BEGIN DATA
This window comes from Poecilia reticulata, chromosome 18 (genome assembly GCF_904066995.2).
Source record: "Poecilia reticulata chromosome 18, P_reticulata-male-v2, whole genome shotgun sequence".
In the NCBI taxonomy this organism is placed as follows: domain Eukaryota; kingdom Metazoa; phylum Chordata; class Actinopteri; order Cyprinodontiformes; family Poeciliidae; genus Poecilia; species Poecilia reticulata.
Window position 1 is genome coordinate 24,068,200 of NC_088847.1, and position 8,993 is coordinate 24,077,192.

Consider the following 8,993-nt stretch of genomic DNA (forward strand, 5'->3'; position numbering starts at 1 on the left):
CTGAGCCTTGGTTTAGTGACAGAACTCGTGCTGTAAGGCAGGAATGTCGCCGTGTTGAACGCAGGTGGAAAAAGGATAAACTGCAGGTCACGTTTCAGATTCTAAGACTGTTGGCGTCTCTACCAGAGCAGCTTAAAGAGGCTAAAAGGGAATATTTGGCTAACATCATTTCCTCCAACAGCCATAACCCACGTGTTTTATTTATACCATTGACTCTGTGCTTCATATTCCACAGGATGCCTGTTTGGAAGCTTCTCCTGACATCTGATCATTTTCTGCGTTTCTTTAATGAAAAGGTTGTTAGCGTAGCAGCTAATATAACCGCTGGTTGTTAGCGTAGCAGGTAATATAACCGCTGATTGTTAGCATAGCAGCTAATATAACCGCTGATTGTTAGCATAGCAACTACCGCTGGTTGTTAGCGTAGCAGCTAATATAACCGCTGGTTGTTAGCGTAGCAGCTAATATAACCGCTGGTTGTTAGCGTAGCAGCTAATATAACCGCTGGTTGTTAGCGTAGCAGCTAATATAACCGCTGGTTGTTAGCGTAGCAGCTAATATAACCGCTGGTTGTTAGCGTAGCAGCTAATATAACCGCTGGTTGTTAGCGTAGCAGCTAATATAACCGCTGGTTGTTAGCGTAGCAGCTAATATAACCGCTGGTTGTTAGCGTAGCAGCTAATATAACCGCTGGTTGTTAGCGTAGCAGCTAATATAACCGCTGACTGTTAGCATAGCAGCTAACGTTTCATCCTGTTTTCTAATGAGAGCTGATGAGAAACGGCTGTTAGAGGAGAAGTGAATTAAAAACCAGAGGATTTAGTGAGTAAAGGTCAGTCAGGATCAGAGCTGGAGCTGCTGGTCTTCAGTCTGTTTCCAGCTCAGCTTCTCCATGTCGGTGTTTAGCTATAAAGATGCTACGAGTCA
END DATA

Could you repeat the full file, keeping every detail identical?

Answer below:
This window comes from Poecilia reticulata, chromosome 18 (genome assembly GCF_904066995.2).
Source record: "Poecilia reticulata chromosome 18, P_reticulata-male-v2, whole genome shotgun sequence".
In the NCBI taxonomy this organism is placed as follows: domain Eukaryota; kingdom Metazoa; phylum Chordata; class Actinopteri; order Cyprinodontiformes; family Poeciliidae; genus Poecilia; species Poecilia reticulata.
Window position 1 is genome coordinate 24,068,200 of NC_088847.1, and position 8,993 is coordinate 24,077,192.

Consider the following 8,993-nt stretch of genomic DNA (forward strand, 5'->3'; position numbering starts at 1 on the left):
CTGAGCCTTGGTTTAGTGACAGAACTCGTGCTGTAAGGCAGGAATGTCGCCGTGTTGAACGCAGGTGGAAAAAGGATAAACTGCAGGTCACGTTTCAGATTCTAAGACTGTTGGCGTCTCTACCAGAGCAGCTTAAAGAGGCTAAAAGGGAATATTTGGCTAACATCATTTCCTCCAACAGCCATAACCCACGTGTTTTATTTATACCATTGACTCTGTGCTTCATATTCCACAGGATGCCTGTTTGGAAGCTTCTCCTGACATCTGATCATTTTCTGCGTTTCTTTAATGAAAAGGTTGTTAGCGTAGCAGCTAATATAACCGCTGGTTGTTAGCGTAGCAGGTAATATAACCGCTGATTGTTAGCATAGCAGCTAATATAACCGCTGATTGTTAGCATAGCAACTACCGCTGGTTGTTAGCGTAGCAGCTAATATAACCGCTGGTTGTTAGCGTAGCAGCTAATATAACCGCTGGTTGTTAGCGTAGCAGCTAATATAACCGCTGGTTGTTAGCGTAGCAGCTAATATAACCGCTGGTTGTTAGCGTAGCAGCTAATATAACCGCTGGTTGTTAGCGTAGCAGCTAATATAACCGCTGGTTGTTAGCGTAGCAGCTAATATAACCGCTGGTTGTTAGCGTAGCAGCTAATATAACCGCTGGTTGTTAGCGTAGCAGCTAATATAACCGCTGGTTGTTAGCGTAGCAGCTAATATAACCGCTGACTGTTAGCATAGCAGCTAACGTTTCATCCTGTTTTCTAATGAGAGCTGATGAGAAACGGCTGTTAGAGGAGAAGTGAATTAAAAACCAGAGGATTTAGTGAGTAAAGGTCAGTCAGGATCAGAGCTGGAGCTGCTGGTCTTCAGTCTGTTTCCAGCTCAGCTTCTCCATGTCGGTGTTTAGCTATAAAGATGCTACGAGTCA